Mayo Clinic's new test for the virus that causes COVID-19 is described in a recent news release as a PCR test. While most won't know what that means, PCR is a well-used tool in the laboratory and medical testing. Larry Pease, Ph.D., a Mayo Clinic immunologist, and Kyle Rodino, Ph.D., a clinical microbiologist, explain how this test works.
To start, PCR stands for a laboratory technique known as polymerase chain reaction. In this test, the goal is to selectively amplify trace amounts of genetic material, identifying specific parts of DNA. Just as a reminder, DNA is the genetic code that is present in every cell in the body. When a cell divides, it copies DNA, separating the two strands and then creating a new strand of DNA by copying the template. PCR mimics what normally happens in cells.
But why DNA?
DNA is used because at the most discriminating level, the structure of DNA can tell you what organism is being looked at. In the case of humans, PCR can identify a person using his or her genetic signature. In the case of COVID-19, researchers have published more than 100 genomes collected from patients to identify key features of the virus that causes that disease, SARS-CoV-2.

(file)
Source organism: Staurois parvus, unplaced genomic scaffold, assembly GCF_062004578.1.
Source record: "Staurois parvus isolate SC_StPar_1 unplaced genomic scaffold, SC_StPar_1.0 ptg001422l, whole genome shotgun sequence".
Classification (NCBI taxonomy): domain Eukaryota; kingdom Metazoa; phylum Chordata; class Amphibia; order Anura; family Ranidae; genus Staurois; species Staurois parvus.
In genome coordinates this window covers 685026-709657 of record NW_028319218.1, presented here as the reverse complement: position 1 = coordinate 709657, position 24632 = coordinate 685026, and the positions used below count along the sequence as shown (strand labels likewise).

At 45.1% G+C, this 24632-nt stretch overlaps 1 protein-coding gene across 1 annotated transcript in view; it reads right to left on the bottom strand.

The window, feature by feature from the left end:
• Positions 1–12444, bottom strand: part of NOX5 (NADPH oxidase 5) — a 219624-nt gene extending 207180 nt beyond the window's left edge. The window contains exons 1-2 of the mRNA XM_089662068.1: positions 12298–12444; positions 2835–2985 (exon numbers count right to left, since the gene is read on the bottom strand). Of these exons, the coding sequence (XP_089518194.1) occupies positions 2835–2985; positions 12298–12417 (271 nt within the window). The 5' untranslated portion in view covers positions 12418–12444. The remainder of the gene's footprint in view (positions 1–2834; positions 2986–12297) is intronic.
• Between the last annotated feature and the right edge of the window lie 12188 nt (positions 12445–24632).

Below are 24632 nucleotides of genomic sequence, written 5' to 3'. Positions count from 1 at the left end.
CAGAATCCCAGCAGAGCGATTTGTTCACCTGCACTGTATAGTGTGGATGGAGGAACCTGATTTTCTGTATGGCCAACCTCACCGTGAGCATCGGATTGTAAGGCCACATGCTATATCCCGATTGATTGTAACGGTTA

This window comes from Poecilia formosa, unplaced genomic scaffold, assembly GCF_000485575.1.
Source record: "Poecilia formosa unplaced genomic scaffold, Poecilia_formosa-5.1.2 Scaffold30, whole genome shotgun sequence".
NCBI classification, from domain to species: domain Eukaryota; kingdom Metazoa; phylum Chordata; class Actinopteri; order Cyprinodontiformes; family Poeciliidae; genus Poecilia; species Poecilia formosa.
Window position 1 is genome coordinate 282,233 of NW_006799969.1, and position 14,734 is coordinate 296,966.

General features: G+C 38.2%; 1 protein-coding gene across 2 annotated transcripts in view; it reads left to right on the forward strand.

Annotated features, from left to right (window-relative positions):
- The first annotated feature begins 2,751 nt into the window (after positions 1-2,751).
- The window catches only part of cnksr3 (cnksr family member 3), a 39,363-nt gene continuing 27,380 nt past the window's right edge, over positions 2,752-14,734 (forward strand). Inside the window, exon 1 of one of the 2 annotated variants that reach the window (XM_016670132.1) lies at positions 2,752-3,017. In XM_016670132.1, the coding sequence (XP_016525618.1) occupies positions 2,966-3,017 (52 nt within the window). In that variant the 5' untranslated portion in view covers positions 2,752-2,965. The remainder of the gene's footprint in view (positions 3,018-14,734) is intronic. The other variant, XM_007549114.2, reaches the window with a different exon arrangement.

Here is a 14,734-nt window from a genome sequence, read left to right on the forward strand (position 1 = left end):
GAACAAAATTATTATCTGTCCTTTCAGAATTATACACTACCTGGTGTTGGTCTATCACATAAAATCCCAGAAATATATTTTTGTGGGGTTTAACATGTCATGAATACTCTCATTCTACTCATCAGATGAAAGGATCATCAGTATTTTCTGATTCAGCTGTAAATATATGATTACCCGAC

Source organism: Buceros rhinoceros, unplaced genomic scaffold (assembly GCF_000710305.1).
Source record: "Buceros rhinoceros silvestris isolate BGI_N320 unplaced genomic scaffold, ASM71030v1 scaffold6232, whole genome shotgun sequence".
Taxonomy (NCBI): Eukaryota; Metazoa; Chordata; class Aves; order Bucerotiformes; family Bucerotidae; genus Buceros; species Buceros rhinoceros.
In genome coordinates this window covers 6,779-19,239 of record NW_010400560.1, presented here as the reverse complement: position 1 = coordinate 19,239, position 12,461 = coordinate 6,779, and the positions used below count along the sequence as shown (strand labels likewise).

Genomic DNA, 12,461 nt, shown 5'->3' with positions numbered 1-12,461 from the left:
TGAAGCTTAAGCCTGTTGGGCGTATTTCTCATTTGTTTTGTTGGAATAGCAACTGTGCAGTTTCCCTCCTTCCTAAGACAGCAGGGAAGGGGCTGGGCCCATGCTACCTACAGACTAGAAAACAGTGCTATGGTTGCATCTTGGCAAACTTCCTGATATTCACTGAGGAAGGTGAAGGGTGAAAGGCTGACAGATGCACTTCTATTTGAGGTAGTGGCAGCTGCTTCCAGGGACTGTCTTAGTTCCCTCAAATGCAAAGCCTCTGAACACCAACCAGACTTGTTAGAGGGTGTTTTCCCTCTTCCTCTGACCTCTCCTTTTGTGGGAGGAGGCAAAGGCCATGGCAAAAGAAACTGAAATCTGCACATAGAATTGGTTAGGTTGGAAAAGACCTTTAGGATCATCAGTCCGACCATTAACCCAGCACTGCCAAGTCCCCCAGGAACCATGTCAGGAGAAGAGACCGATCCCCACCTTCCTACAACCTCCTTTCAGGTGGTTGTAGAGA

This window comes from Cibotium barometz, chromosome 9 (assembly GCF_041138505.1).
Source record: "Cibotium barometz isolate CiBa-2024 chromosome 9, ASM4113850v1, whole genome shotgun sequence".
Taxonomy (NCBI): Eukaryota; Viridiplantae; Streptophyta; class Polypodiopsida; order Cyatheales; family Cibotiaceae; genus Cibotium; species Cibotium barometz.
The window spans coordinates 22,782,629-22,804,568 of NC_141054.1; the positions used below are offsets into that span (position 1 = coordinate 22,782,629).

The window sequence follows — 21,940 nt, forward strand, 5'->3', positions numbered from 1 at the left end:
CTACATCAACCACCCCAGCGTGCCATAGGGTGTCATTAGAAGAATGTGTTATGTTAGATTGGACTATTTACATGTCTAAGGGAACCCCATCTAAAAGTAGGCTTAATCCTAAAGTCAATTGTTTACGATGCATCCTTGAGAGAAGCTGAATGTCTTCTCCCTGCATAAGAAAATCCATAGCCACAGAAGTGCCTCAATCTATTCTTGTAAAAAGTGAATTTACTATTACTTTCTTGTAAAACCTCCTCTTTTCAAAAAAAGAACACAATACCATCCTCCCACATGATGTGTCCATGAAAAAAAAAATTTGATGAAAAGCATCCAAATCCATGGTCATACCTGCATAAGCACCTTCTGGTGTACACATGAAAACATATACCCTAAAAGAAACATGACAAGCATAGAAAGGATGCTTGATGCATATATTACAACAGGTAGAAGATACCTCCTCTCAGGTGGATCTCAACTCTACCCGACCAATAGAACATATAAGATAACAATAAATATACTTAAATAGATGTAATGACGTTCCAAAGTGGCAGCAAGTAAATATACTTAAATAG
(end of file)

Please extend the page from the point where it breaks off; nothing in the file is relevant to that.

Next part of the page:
But there's a wrinkle.
PCR only works on DNA, and the COVID-19 virus uses RNA as its genetic code. RNA is similar to DNA, but only has a single strand. Fortunately, viral enzymes to convert RNA into DNA were discovered decades ago, and have been harnessed, along with PCR, to find unique signatures in RNA, too. In this case, PCR is referred to as reverse transcription PCR, or RT-PCR.
This is how it works.
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